Reply To: Mathematically Perfected Economy


While I’m not a faculty member, I pursued the website and would like to offer some observations. If I am mistaken by some of my assumptions about what this guy is saying, please forgive me.

First, the biggest problem that I have with anyone who “has a plan” is: what happens if I choose not to participate? In other words, will you use coercion to force me to take part in your plan? If your plan is not based on the free market, the answer is yes and your plan should be rejected out of hand.

Second, we should always be suspicious when the words “mathematics” and “perfect” are used in the same sentence as “economy.” Economics is not a mathematical science. Numbers and statistics are useful in economic history, but not in a prescriptive or predictive way. And the economy can never be perfect. The economy is a dynamic system, always imperfect, but always moving towards a greater degree of perfection or equilibrium. It never achieves this state since conditions are always changing. The Evenly Rotating Economy is great for understanding how the economy works, but it is an imaginary construct which holds no validity in the real world.

Third, this guy seems to be completely ignorant of the role interest plays in market economy. Interest is a necessary and vital component of the market. Without interest, there would be no lending. Without lending, there would be no concentration of capital. Hence, a very small division of labor and specialization. Yes, the State concentrate capital with its chosen recipients, but it can only do so by 1) increasing the money supply or 2) taking it from someone else and thus destroying their capital. In addition, the interest rate provides entrepreneurs and investors with important signals that help to effectively allocate resources. The problem with interest today is that the interest rate is fixed by the State or its proxy the central bank. This is simply another form of price controls. It also seems that the gentleman is confused by interest and price inflation as he keeps talking about how much more things like houses cost in dollars than they did 30 or 40 years ago.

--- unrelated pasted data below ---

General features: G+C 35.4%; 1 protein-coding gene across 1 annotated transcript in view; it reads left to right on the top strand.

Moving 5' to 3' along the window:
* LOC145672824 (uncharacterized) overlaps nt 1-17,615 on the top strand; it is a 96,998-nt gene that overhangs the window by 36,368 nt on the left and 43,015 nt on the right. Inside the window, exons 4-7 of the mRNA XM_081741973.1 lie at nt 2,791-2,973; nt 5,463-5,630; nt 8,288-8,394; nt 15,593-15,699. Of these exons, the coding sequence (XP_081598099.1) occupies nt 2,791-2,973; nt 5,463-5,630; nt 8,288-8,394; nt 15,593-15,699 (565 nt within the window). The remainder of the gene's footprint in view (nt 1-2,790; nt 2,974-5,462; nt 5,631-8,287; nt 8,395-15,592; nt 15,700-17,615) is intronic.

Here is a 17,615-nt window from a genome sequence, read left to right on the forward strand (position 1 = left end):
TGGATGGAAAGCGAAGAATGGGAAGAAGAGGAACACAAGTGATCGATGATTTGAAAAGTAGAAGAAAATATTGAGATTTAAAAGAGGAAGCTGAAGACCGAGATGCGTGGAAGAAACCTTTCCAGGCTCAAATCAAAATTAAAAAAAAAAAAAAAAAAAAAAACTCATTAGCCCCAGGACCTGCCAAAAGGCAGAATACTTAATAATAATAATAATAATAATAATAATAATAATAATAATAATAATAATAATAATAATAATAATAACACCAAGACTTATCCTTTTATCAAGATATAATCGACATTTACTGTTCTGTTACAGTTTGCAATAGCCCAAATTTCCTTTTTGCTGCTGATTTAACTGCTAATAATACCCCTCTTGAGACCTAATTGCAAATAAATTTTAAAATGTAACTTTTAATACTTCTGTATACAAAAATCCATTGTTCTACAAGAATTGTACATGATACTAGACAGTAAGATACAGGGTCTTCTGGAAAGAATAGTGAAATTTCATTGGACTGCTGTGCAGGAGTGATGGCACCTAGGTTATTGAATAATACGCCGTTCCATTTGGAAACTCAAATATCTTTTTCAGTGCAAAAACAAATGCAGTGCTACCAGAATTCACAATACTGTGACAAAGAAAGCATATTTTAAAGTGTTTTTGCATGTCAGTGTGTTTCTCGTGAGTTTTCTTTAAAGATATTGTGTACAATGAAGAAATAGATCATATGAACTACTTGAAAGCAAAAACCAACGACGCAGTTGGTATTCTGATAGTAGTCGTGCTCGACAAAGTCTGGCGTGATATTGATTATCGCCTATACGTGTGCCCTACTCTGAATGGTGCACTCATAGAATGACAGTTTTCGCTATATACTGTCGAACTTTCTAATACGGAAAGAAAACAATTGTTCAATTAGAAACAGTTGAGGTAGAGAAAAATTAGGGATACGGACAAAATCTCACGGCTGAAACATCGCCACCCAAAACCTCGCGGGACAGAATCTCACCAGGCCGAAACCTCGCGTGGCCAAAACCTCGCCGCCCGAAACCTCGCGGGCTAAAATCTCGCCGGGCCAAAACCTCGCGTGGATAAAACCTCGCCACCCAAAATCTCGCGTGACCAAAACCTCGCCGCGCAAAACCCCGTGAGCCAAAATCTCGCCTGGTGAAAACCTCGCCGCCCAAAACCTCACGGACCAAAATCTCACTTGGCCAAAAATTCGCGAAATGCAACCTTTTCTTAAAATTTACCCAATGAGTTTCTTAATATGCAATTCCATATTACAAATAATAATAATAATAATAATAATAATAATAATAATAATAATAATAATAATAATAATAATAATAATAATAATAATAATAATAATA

Fourth, the gold standard is not perfect, but so long as the State is going to be involved in monetary affairs, something like the gold standard is necessary to impose discipline on government spending. Monetary and price inflation in the US really took off after Nixon closed the gold window in 1971. Austrians do not believe in a gold standard per se. In general, we agree with Hayek that the market will determine what the best money is. As with everything else, the market is vastly superior to central planners. Trusting the State to issue fiat currency without any checks is bound to lead to disaster. While this disaster may manifest itself in different ways, once you come to the root of the problem THIS is the reason that the world is in the situation that it is.